Upon being unceremoniously grabbed by a German soldier and transported to jail, Korczak says, “For them, life was a useless sketch through which to imprint their senseless brutality and show the world that they were the bosses. For me, life was a perfect beautifully framed painting full of meaning and hope. For them, life was prosaic and frivolous, ever so light, whereas for me it was so heavy I could hardly take a step without feeling the mud stuck to my feet.”
A year on since the Nazis came to Poland, nothing improves in the ghetto. Korczak writes, “Typhus had run its course around the city in recent months, given the deplorable hygienic conditions and insufficient nutrition of the population. It seemed the Germans preferred to kill us off slowly. Their program was designed to weaken our spirits and erode our morale.” Korczak, in the habit of calling assembly whenever a new problem arises, and always serving as inspirational motivator, poses the question to the orphans, “What does it mean to be happy?” “Life in and of itself is an act of happiness . . . Happiness is not about things. We look for it outside of ourselves, but it’s something that’s in our own minds. The work of our hearts is to give pure love.”
As time wears on and conditions worsen, Korczak delivers a speech intended to inspire the orphanages’ dispirited teachers and caretakers. “We sleep and dream of better days but wake to find ourselves here. Yet here, where we serve, we are doing all we can to make better days for the children. We’re in this world to serve one another, to give our very last breaths for our neighbors.”
With a supporting cast of characters in various official positions who are incrementally ready to help Dr. Korczak escape the ill-fated ghetto, the doctor refuses each offer. “Leave me be,” he says to a sympathetic German captain who knows things are nearing an end. “I will go with my children and will not leave them alone.”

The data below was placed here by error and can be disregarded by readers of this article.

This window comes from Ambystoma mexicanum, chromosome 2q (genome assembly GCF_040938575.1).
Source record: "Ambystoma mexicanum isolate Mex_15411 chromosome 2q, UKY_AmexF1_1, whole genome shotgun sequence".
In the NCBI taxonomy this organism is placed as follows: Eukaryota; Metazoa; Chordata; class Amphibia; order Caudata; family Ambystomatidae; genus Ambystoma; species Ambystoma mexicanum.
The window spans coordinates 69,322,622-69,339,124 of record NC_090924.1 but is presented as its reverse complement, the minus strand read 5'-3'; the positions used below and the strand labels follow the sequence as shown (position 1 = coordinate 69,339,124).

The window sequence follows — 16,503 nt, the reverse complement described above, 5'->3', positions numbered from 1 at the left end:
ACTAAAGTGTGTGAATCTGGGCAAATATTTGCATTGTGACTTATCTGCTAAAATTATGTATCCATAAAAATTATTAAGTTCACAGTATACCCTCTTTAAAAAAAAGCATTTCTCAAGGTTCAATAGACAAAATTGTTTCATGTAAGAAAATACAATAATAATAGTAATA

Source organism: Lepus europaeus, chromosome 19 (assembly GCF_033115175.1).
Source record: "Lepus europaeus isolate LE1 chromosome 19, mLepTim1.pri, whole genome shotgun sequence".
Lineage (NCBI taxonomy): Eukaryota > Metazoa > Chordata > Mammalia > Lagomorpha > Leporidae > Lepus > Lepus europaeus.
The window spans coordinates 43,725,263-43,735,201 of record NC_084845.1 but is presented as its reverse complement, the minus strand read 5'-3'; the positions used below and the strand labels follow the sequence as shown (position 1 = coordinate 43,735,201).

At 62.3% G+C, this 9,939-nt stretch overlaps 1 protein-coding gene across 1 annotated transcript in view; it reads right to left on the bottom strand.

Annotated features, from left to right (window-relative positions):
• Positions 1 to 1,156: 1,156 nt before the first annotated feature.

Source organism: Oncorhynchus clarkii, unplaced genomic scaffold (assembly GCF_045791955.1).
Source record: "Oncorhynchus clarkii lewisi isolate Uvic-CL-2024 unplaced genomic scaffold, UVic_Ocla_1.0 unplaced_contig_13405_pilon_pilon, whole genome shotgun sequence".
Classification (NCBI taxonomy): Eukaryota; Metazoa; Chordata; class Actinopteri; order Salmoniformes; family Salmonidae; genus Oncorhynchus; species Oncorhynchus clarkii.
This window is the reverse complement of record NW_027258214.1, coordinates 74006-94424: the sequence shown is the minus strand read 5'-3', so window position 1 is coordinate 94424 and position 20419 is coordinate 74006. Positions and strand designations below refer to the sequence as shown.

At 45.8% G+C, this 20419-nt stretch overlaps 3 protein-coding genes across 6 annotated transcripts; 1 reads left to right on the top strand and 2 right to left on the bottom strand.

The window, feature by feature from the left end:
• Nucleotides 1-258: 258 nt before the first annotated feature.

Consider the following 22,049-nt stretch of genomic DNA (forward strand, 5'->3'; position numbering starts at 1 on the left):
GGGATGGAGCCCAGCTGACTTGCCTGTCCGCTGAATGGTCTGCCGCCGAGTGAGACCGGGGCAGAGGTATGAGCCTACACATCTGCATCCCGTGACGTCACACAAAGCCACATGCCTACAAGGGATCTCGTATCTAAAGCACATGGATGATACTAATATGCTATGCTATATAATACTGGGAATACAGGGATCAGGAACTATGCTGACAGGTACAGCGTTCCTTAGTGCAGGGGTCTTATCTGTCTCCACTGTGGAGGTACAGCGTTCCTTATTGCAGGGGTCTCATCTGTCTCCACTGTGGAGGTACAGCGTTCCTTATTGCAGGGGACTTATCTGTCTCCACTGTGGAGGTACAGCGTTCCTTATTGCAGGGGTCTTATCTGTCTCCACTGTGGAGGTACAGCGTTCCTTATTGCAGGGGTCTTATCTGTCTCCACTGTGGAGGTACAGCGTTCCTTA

In hindsight, after the worst has happened, trusted companion and co-worker of Korczak’s, Agnieszka Ignaciuk—the deliverer of Korczak’s left behind diary chronicling the personal tragedies of war—remembers the good doctor and says, “Janusz Korczak had lit up a country swathed in darkness. All of Poland had to know his story and admire his example. I vowed to make that happen.”
In The Teacher of Warsaw, Escobar’s intimate, first-person delivery is flawlessly researched. Its historic timeline unfurls with heightening drama from the vantage point of one selfless man dedicated to the wellbeing of Polish children in harrowing wartime conditions against all odds and costs. It’s a sobering, memorable story taking the reader through tragic events in occupied Warsaw, from September 1939 to May of 1943. An important, sensitive look at the triumph of the human spirit over evil, The Teacher of Warsaw is based on a true story and epitomizes the very best of poignant historical fiction.
Claire Fullerton’s most recent novels are Little Tea and multiple award winner, Mourning Dove. Honors include the Independent Book Publishers Book Award Silver Medal for Regional Fiction, the Reader’s Favorite for Southern Fiction Bronze Medal and various other literary awards.